This gives cover to those who DO intentionally misuse and misrepresent scientific evidence for their own gains.  One of the things that drives me bat crap crazy is that AiG gets scientific information wrong almost all of the time. If you don't hold those people accountable for their abuses of science, and point out where these people are going off the rails, then they get off scot-free and mislead more people.  Wood himself has castigated other creationists for saying that there is no evidence for evolution when there is, in his words "gobs and gobs of it." 

I may not agree with Todd's interpretation of Genesis, but in his scientific endeavors, he always treats the science with respect.  The same cannot be said for many in the YEC universe. Here's a new idea: how about the folks at ICR and AiG actually treat the science with the respect it deserves.  Science is not the be-all-and-end-all.  It only describes the physical universe, but it does a pretty good job of that and if you are going to reject it, come up with some sound hypotheses that can be tested.

Is Genesis History?: UPDATE

Oh well, so much for not seeing the film.  My brother-in-law went and saw it and want to discuss it with me.  Since I know that he has YEC sympathies, I am not looking forward to this.

Saturday, March 04, 2017

BioLogos: A Geological Response to the Movie “Is Genesis History?”

Geologists Gregg Davidson, Joel Duff (recently maligned by Ken Ham) and Ken Wolgemuth have contributed to an article taking on the geological premises of the movie Is Genesis History?  While the writing at BioLogos is always measured and civil, underneath, one can sense an air of frustration and anger that, yet again, the scientific evidence has been twisted and misrepresented.  As I mentioned last post, “geologist” Steve Austin figures prominently in this. The authors write:
Just minutes into the film, we find ourselves in the Grand Canyon with Dr. Steve Austin, a young-earth creationist geologist. Here we are told that the layers are flat with no erosion or significant channels, that geologists have abandoned long ages for the canyon formation since it couldn’t be stable over millions of years, that remnants of giant lakes are found that once dammed water before failing and violently carving out the canyon, and that a massive erosional feature near the bottom of the canyon, known as the Great Unconformity, has been observed all over the world. A bit later in the film, we are informed that the layers of the canyon preserve a succession of marine ecosystems, each washed in and deposited by flood surges. Conclusion? “The only explanation that makes sense is a global flood!”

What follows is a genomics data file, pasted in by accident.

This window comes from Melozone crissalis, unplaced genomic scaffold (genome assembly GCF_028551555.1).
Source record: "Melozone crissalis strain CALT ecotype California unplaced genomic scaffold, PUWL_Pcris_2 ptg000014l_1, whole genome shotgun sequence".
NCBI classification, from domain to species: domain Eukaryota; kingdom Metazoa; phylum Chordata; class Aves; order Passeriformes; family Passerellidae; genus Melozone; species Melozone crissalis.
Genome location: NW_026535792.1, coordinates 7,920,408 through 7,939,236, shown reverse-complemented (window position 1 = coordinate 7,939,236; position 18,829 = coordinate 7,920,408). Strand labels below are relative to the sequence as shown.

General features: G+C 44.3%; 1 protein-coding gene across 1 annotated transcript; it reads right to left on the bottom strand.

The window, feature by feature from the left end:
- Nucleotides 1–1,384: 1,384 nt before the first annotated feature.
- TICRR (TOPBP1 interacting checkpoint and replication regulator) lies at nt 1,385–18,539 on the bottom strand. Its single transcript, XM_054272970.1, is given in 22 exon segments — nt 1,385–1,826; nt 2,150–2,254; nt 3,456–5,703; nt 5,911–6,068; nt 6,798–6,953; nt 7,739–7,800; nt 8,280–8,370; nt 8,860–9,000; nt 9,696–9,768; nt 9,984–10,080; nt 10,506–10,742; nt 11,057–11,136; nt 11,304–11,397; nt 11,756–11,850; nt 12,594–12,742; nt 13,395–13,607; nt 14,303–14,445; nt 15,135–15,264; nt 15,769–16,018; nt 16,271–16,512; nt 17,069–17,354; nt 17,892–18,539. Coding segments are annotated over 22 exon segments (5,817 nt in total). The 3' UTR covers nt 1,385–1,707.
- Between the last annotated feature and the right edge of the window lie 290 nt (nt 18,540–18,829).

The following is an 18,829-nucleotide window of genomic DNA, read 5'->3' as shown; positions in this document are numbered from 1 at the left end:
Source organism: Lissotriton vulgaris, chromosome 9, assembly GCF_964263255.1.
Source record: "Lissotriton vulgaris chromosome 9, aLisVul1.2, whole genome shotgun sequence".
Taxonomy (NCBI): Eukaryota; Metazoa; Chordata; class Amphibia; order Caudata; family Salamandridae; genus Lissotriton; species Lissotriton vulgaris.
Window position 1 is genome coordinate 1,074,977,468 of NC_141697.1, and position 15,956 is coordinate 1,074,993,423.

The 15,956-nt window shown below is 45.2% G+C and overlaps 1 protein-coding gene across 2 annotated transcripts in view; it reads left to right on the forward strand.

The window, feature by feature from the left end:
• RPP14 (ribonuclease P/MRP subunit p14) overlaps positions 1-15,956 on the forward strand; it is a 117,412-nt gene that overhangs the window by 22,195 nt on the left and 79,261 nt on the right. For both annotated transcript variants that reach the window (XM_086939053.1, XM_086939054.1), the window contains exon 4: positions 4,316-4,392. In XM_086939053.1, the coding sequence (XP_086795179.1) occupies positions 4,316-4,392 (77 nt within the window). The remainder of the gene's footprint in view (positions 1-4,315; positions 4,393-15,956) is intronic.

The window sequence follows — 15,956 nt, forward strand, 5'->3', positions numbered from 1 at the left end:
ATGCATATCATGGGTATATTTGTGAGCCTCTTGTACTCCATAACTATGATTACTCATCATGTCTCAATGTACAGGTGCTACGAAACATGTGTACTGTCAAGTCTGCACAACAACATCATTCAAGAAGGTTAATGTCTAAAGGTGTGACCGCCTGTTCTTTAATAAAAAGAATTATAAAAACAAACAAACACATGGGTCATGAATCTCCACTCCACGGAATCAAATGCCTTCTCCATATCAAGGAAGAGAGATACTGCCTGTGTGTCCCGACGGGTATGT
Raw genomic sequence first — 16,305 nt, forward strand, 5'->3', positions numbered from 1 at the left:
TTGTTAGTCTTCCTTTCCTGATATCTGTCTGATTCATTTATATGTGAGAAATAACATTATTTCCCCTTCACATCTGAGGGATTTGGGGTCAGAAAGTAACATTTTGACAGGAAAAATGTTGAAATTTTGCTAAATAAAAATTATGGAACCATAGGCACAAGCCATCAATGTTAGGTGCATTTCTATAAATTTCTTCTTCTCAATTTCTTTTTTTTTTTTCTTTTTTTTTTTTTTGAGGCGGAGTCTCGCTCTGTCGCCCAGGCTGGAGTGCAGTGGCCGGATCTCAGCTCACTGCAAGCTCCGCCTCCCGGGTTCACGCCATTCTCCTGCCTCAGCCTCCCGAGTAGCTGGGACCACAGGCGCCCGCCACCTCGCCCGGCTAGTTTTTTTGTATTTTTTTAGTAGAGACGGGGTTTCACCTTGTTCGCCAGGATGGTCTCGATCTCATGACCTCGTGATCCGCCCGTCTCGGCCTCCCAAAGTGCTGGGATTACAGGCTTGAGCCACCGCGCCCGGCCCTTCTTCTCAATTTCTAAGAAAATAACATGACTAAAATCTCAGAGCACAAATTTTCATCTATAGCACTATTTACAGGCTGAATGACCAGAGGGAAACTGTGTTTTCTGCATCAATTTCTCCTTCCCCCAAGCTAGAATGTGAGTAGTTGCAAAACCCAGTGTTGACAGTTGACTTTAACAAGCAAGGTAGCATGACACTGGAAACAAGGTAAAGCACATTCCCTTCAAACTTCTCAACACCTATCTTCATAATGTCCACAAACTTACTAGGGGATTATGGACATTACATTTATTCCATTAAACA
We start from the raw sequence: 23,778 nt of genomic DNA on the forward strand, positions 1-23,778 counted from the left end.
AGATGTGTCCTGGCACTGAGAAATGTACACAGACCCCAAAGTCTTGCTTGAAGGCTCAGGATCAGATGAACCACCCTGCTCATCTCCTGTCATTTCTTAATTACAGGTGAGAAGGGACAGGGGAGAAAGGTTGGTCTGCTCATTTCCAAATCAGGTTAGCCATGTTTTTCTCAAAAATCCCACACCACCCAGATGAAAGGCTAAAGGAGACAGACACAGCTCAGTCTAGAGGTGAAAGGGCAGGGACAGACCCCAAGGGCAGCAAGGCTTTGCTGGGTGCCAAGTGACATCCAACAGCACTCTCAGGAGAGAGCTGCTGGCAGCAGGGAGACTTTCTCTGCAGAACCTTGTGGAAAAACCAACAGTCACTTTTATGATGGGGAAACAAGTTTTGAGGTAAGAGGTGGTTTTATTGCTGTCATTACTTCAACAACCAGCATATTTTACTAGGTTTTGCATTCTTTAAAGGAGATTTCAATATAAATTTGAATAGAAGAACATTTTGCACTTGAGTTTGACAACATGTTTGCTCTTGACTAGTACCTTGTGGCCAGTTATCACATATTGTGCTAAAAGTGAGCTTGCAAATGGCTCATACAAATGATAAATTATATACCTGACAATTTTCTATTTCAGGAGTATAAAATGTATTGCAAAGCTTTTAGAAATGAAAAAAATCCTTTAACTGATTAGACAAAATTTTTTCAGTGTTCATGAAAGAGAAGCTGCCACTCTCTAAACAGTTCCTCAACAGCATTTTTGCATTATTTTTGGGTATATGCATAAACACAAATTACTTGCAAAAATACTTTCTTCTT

Many who watch this movie will think: “These men are Christians and scientists, so it must be true!” Yet it doesn’t take much digging to discover that evidence of erosion between layers in the Grand Canyon is abundant, including now filled-in river channels as much as 400 ft deep. The so-called “abandonment of long ages” actually means that while some geologists think the carving took over 70 million years, others think it formed over a shorter period of about 6 million years. The giant lakes turn out to be speculation, with no actual evidence of their proposed size. The global presence of the Great Unconformity exists only in Dr. Austin’s mind.
We have already received announcements and invites from our home school group to get a group together to go see this film. I think that I do not have as strong a constitution as I used to. I do not think that I could sit through this film in a theatre without having an aneurysm.It is easy to forgive the average Christian who swallows this stuff hook-line-and-sinker but I have much greater animosity for those who promulgate it, knowing that they are misusing the science.  Young earth creationists tend to live in a self-referential bubble, but these errors have been pointed out to Austin time and time again.  At what point does his further promotion of these ideas become a lie?

Yesterday, I commented that I thought that young earth creationism was, ultimately, turning young, inquisitive Christians away from Christ.  These authors put it succinctly:
While the ubiquitous misrepresentations promulgated in this film are disturbing in their own right, their stated association with the gospel message is what is most alarming. This film will undoubtedly make its way into church libraries, homeschooling and Christian school curriculums, and youth group movie nights, convincing Christian youth that they can safely reject “secular” notions of deep time and evolution. When they go to college or start investigating the evidence themselves and discover they have been misled, the natural tendency is to assume that it is Christianity itself that has failed them. Unbelieving seekers who see this film will likewise be confronted with the confounding association of the truth of Christ with massive misrepresentations about natural history. An enormous stumbling block to faith is laid at the feet of these poor souls, standing between them and the cross.